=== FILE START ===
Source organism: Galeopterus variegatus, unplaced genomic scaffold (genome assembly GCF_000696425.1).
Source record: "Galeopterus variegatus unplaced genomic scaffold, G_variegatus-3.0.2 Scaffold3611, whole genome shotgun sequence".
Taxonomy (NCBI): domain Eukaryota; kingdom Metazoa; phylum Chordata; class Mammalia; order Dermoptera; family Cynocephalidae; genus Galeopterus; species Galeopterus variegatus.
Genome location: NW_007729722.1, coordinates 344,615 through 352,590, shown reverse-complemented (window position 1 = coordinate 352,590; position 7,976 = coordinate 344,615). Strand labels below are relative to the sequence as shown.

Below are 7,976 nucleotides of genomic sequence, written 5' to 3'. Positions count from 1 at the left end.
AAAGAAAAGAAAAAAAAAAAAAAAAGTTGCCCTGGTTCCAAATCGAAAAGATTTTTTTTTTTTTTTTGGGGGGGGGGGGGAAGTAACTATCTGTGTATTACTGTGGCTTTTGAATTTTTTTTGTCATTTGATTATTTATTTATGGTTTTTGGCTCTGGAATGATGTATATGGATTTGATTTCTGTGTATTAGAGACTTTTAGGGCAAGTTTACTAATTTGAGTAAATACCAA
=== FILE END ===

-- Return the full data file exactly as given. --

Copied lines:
Source organism: Galeopterus variegatus, unplaced genomic scaffold (genome assembly GCF_000696425.1).
Source record: "Galeopterus variegatus unplaced genomic scaffold, G_variegatus-3.0.2 Scaffold3611, whole genome shotgun sequence".
Taxonomy (NCBI): domain Eukaryota; kingdom Metazoa; phylum Chordata; class Mammalia; order Dermoptera; family Cynocephalidae; genus Galeopterus; species Galeopterus variegatus.
Genome location: NW_007729722.1, coordinates 344,615 through 352,590, shown reverse-complemented (window position 1 = coordinate 352,590; position 7,976 = coordinate 344,615). Strand labels below are relative to the sequence as shown.

Below are 7,976 nucleotides of genomic sequence, written 5' to 3'. Positions count from 1 at the left end.
AAAGAAAAGAAAAAAAAAAAAAAAAGTTGCCCTGGTTCCAAATCGAAAAGATTTTTTTTTTTTTTTTGGGGGGGGGGGGGAAGTAACTATCTGTGTATTACTGTGGCTTTTGAATTTTTTTTGTCATTTGATTATTTATTTATGGTTTTTGGCTCTGGAATGATGTATATGGATTTGATTTCTGTGTATTAGAGACTTTTAGGGCAAGTTTACTAATTTGAGTAAATACCAA